This attitude is perhaps more understandable in China, given that “Chinese food” in China means “crayfish” more than General Tso’s chicken. Louisiana red swamp crayfish are the most popular restaurant dish, and that makes for a $22 billion (yes, with a “B”) market.

But there are at least two problems with the “We can eat them” attitude. First, people don’t understand that there are differences in commercial viability. Marmorkrebs are small compared to Louisiana red swamp crayfish, meaning that you are expending more effort for less meat. It’s like saying, “Hey, Asian carp are fish, we can eat fish, no problem,” without realizing that they’re bony, and not many people want to eat carp. (This may not be an insurmountable problem, though.)

Similarly, not everyone wants to eat crayfish. My understanding that in some places, suggesting that people eat crayfish goes over about as well as suggesting people in the United States eat cockroaches.

But the other problem is that while it sounds good in theory, there’s not a lot of evidence that introducing commercial harvest for invasives will get rid of the problem. Barbour and colleagues (2011) looked at the prospect of controlling lionfish by fishing them for food. They concluded:

(C)omplete eradication of lionfish through fishing is unlikely, and substantial reduction of adult abundance will require a long-term commitment and may be feasible only in small, localized areas where annual exploitation can be intense over multiple consecutive years.

A later paper (de Leon and colleagues, 2013) reached similar conclusions:

While removal efforts are effective at reducing the local number of lionfish, recruitment from unfished locations, such as those too deep for recreational diving and at dive sites that are difficult to access, will continuously offset the effects of removal efforts.

Still, some are continuing to investigate this for lionfish (Chapman et al. 2016).

Indeed, creating commerical fisheries for aquatic invasives probably increases the problems, since you now have incentives to perform even more introductions (Nuñez and colleagues, 2012; Pasko and Goldberg 2014), even through the track record is poor. Establishing commericial fisheries for crayfish was one of the main reason North American species were introduced in many European countries decades ago (e.g., Sweden), and they have since realized that they are causing far more problems than they made money.

If we are going to stop introductions of non-native crayfish, we are going to have to convince people that the problem is serious. Jokes about food show they aren’t there yet.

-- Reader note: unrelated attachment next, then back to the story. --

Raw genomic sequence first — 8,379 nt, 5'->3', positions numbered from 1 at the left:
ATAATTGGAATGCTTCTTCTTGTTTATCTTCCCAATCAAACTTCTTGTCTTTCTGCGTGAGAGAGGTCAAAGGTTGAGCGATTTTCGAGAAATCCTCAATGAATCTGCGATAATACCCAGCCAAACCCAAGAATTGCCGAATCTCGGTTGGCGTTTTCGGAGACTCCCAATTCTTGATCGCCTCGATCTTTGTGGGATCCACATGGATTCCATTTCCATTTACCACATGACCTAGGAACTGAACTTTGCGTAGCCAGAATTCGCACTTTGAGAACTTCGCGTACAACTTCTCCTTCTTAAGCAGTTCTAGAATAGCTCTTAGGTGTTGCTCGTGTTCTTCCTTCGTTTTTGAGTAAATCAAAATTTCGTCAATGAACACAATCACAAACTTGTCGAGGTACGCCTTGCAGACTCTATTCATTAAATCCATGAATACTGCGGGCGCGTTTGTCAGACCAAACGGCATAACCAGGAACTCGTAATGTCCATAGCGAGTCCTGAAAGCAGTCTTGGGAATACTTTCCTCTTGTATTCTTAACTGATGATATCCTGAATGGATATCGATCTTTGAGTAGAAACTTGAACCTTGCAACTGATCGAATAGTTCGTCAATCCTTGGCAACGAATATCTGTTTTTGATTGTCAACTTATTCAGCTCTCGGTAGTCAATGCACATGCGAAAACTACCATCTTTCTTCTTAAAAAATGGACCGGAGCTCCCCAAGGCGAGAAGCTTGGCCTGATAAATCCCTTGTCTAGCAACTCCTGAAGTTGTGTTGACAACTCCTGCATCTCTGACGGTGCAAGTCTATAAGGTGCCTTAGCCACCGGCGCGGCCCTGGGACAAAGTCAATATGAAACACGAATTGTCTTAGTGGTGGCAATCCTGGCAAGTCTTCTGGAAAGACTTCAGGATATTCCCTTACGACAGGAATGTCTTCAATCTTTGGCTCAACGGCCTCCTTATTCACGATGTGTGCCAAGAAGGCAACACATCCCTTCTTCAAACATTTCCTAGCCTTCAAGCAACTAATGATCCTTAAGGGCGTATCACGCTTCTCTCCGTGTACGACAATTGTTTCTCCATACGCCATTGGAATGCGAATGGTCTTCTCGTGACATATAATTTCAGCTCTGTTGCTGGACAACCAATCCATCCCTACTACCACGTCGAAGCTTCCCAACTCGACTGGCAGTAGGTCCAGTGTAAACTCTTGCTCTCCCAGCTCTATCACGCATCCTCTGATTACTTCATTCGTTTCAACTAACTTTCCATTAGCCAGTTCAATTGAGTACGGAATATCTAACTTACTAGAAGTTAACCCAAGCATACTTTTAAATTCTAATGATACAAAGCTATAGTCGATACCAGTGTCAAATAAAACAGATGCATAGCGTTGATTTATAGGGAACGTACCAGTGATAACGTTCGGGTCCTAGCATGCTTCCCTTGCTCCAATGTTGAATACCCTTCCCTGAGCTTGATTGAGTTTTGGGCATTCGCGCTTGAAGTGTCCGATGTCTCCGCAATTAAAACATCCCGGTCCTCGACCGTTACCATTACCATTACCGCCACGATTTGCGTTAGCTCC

References

Barbour AB, Allen MS, Frazer TK, Sherman KD. 2011. Evaluating the potential efficacy of invasive lionfish (Pterois volitans) removals. PLOS ONE 6(5): e19666. https://doi.org/10.1371%2Fjournal.pone.0019666

Chapman JK, Anderson LG, Gough CLA, Harris AR. 2016. Working up an appetite for lionfish: A market-based approach to manage the invasion of Pterois volitans in Belize. Marine Policy 73: 256-262. http://www.sciencedirect.com/science/article/pii/S0308597X16304857

de León R, Vane K, Bertuol P, Chamberland VC, Simal F, Imms E, Vermeij MJA. 2013. Effectiveness of lionfish removal efforts in the southern Caribbean. Endangered Species Research 22(2): 175-182. http://www.int-res.com/abstracts/esr/v22/n2/p175-182/

Nuñez MA, Kuebbing S, Dimarco RD, Simberloff D. 2012. Invasive species: to eat or not to eat, that is the question. Conservation Letters 5(5): 334-341. https://doi.org/10.1111/j.1755-263X.2012.00250.x

Pasko S, Goldberg J. 2014. Review of harvest incentives to control invasive species. Management of Biological Invasions 5(3): 263–277. https://doi.org/10.3391/mbi.2014.5.3.10

Related posts

Marmorkrebs genome news round-up

External links

Louisiana crayfish: good, bad, and delicious
The economy of crayfish
Non Sequiter cartoon: Crayfish apocalypse
Eat The Enemy: The Delicious Solution To Menacing Asian Carp

Picture from here.

26 March 2018

The crayfish apocalypse

Of over a hundred news articles, blog posts, and other miscellaneous things I have seen on the Internet about Marmorkrebs since the genome paper came out, this Non Sequiter comic by Wiley may be my favourite of all of them. And that includes articles that quoted me or used my Marmrorkrebs picture.

Click here to read it.

Hat tip to James Murray.

22 February 2018

Gutekunst and colleagues, 2018

Gutekunst J, Andriantsoa R, Falckenhayn C, Hanna K, Stein W, Rasamy J, Lyko F. 2018. Clonal genome evolution and rapid invasive spread of the marbled crayfish. Nature Ecology and Evolution 2(3): 567–573. https://doi.org/10.1038/s41559-018-0467-9